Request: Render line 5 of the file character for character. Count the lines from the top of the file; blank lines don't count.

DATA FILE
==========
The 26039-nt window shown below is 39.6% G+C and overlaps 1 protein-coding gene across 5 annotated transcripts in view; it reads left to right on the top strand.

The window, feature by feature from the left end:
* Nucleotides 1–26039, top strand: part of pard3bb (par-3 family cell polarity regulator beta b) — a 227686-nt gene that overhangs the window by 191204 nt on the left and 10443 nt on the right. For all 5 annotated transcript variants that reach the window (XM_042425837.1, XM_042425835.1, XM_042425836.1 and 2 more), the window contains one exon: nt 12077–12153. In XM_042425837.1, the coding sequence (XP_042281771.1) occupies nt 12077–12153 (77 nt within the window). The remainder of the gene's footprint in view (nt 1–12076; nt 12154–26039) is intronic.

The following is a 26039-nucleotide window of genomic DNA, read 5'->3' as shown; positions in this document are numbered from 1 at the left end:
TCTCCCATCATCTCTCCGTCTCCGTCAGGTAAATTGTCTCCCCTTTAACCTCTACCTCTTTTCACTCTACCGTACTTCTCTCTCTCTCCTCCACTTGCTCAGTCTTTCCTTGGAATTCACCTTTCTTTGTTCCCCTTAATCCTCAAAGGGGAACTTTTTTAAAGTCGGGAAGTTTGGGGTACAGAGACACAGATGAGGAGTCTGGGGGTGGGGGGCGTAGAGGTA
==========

TCTCCCATCATCTCTCCGTCTCCGTCAGGTAAATTGTCTCCCCTTTAACCTCTACCTCTTTTCACTCTACCGTACTTCTCTCTCTCTCCTCCACTTGCTCAGTCTTTCCTTGGAATTCACCTTTCTTTGTTCCCCTTAATCCTCAAAGGGGAACTTTTTTAAAGTCGGGAAGTTTGGGGTACAGAGACACAGATGAGGAGTCTGGGGGTGGGGGGCGTAGAGGTA